The entire Bible talks about Him being with us, not matter what we go through. Knowing and experiencing this, can be such an extra strength that we cannot get from anywhere else.



There is a great relief for youth, and for all, when we realise that we are not alone in this that we really have a Saviour who is walking through this life with us, saying that it will not be just in this life, but there will be one day when you will be with Him, because He created us to be with Him, and He will never leave us, because, whatever we are going through, He desires to experience us with Him.



If we give into this, and we can help youth to understand it, the pressure will really get of their and our shoulders.



 



Q. How should we teach young people to pray?



A. Prayer is a relationship, a connection, with God; it is talking to God and just putting it all out to Him, saying: “God, You are the all-knowing God, You understand more than I do”.



We need to teach out youth, not to have a monologue in prayer, where they just say it all and then put an Amen at the end and leave it there.



That is how we most of the time do it, but if we teach them that, when we say a prayer, before our Amen, we wait for God to answer, then, we will actually be able to bring them to the presence of God, and teach them to talk with God in a way that they will know that, whatever they are going through, God is going to be present.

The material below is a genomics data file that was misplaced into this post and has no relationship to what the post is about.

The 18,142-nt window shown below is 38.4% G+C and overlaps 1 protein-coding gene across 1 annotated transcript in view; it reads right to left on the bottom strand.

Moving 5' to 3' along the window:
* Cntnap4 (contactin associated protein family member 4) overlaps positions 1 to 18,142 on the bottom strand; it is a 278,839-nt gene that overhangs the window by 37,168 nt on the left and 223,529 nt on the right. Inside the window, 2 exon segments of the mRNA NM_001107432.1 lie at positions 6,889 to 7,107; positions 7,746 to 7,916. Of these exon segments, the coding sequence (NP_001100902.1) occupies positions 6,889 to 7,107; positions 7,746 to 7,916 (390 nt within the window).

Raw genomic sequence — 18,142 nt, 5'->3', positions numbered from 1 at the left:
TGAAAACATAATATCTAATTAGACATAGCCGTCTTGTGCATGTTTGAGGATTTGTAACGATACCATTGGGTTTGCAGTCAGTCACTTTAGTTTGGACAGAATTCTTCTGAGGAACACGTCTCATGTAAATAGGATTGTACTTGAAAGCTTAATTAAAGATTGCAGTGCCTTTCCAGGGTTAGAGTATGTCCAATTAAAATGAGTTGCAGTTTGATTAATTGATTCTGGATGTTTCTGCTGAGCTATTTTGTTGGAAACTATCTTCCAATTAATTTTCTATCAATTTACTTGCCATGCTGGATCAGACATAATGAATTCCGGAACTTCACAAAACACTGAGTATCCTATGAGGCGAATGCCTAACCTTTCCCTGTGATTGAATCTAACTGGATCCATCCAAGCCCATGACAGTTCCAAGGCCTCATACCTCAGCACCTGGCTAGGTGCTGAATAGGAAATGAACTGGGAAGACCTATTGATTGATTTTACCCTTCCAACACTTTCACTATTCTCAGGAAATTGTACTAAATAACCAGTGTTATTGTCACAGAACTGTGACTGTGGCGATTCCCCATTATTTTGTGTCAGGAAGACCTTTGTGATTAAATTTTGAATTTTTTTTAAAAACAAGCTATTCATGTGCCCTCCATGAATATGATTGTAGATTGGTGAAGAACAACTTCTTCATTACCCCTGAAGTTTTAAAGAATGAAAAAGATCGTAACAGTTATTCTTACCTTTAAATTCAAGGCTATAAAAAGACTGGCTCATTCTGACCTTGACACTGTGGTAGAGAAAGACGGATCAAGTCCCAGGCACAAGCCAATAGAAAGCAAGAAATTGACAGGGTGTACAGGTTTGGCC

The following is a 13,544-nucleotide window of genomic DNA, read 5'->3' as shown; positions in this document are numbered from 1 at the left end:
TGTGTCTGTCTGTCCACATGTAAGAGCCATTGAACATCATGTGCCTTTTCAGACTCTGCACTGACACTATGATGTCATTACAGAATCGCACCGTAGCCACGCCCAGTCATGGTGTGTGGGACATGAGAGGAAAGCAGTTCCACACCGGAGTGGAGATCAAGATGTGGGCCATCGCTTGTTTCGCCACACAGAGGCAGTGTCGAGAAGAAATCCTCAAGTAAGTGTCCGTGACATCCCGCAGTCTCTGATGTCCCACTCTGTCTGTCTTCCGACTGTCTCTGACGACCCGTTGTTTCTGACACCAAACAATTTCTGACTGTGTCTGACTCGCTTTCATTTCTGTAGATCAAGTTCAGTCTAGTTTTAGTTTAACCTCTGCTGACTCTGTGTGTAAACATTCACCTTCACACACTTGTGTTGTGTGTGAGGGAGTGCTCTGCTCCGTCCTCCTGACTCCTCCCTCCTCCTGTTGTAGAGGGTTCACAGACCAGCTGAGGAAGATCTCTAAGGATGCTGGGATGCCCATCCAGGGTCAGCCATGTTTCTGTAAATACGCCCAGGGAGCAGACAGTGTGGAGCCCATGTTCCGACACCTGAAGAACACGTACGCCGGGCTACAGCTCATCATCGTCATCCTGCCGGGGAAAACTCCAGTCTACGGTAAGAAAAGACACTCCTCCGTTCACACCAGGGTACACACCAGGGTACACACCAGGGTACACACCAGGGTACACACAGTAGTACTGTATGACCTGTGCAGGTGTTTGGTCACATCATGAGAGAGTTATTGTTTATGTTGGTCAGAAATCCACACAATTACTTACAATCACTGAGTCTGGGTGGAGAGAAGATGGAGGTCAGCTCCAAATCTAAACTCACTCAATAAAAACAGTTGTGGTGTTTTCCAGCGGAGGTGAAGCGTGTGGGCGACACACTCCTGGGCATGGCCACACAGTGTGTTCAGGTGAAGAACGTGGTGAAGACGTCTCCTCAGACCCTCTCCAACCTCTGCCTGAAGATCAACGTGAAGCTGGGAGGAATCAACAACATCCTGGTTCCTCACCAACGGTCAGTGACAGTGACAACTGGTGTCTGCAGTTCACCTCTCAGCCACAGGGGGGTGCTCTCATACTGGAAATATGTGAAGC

I do not think that I can stress enough the importance of knowing that God is present, because that is the freedom of all. It is the only freedom we really have.



The most important thing is, can we come and talk to God, who says: I am here, I hear you, and I do have answers for you”?

 











 







 



[analysis]



  [title]About Emoke Talpoyai[/title]



 [text]Emoke Tapolyai is a clinical pastoral counsellor and an executive coach. She received her MA in clinical pastoral counselling from Ashland Theological Seminary, a division of Ashland University (Ashland, Ohio, USA).



She is a member of the American Association of Christian Counsellors (AACC) and the Hungarian Association of Sexologists. [/text]



[/analysis]